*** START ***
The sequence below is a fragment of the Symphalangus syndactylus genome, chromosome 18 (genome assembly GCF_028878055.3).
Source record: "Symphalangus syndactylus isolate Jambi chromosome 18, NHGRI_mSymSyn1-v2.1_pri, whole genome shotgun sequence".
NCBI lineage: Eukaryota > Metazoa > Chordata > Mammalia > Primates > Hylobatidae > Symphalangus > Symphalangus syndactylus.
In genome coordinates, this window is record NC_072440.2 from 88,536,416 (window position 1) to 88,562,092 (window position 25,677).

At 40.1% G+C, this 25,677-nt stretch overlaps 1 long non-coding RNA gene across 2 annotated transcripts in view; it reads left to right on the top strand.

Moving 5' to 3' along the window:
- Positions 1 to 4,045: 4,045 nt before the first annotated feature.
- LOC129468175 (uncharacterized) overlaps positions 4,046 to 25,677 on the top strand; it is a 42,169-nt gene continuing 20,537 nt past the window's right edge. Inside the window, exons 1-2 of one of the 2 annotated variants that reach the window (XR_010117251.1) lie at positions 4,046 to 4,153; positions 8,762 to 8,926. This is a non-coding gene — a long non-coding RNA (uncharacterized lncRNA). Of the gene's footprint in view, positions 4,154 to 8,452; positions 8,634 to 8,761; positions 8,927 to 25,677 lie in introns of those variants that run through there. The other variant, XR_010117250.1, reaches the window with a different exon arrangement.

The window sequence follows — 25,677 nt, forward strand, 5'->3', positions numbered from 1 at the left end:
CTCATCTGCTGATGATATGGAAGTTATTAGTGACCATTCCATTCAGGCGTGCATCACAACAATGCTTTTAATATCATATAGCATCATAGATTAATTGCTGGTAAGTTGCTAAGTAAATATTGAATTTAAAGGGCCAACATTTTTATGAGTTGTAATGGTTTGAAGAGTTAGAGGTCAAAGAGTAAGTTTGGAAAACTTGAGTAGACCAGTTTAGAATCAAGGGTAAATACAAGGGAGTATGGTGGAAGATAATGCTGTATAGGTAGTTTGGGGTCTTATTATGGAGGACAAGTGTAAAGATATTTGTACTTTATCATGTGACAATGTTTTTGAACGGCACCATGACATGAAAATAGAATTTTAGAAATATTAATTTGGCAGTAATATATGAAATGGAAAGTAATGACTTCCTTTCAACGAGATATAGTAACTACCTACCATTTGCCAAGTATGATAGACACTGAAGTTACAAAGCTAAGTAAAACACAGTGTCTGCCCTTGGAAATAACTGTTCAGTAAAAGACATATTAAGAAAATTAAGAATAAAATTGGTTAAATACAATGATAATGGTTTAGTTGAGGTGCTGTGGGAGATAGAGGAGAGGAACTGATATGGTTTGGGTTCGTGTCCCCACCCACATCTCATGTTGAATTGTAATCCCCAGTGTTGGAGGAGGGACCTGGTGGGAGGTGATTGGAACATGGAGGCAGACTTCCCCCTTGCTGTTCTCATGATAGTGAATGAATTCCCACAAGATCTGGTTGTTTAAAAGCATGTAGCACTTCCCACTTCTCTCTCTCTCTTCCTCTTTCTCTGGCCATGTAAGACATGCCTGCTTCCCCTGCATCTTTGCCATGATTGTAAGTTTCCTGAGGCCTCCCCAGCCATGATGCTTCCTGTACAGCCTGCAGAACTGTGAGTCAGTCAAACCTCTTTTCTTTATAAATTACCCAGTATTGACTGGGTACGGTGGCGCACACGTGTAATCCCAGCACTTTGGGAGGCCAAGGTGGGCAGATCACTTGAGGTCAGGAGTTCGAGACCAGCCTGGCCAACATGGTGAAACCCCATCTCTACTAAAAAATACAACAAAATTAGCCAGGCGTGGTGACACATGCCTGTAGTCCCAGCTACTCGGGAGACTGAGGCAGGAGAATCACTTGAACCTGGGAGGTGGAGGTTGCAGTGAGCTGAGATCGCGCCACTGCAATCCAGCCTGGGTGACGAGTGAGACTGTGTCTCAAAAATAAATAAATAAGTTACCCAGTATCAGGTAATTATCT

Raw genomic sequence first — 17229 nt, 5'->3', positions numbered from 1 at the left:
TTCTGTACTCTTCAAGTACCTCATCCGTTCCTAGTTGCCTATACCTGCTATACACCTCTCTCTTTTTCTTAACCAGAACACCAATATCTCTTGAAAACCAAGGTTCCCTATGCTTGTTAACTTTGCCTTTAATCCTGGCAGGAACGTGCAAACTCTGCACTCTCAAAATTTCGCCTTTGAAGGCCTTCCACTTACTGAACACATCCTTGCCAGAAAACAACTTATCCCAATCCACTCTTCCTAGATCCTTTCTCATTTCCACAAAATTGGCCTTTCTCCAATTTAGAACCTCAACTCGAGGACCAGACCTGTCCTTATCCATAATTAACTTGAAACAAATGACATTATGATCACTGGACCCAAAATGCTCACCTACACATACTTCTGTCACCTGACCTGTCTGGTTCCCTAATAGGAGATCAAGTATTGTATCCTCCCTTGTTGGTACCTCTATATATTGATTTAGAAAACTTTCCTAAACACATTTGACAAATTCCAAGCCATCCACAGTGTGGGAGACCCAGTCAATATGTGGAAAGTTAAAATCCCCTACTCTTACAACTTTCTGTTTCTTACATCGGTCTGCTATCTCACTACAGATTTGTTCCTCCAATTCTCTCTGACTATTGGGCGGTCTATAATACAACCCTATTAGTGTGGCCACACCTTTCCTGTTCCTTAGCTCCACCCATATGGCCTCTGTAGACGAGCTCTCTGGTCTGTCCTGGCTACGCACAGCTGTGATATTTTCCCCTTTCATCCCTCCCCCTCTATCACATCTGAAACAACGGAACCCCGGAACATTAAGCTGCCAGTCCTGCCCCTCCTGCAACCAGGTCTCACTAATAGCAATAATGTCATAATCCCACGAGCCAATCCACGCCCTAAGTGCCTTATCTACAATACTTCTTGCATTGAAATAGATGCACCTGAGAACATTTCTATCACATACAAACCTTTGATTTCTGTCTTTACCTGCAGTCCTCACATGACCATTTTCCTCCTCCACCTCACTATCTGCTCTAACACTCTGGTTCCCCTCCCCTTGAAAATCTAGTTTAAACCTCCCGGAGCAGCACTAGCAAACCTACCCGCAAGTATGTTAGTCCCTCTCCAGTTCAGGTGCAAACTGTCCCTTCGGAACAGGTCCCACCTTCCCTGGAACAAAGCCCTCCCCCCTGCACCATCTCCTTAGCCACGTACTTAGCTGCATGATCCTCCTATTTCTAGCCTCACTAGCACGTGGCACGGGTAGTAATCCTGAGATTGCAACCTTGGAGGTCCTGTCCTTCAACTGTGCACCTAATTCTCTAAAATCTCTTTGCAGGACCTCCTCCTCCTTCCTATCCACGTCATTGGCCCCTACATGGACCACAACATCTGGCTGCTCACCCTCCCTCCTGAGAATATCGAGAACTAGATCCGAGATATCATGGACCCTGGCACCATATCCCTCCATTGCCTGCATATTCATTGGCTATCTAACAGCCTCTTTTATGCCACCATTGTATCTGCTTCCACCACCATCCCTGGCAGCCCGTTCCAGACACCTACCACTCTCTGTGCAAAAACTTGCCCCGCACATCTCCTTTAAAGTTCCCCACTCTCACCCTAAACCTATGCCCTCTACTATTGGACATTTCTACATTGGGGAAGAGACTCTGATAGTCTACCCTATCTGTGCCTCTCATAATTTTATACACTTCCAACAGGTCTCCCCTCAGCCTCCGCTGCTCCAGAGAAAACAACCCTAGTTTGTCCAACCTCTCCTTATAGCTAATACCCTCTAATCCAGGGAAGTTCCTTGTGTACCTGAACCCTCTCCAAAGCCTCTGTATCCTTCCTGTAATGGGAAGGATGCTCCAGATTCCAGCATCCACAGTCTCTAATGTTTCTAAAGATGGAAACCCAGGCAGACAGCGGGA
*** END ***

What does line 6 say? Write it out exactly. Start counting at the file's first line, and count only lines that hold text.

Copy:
Moving 5' to 3' along the window: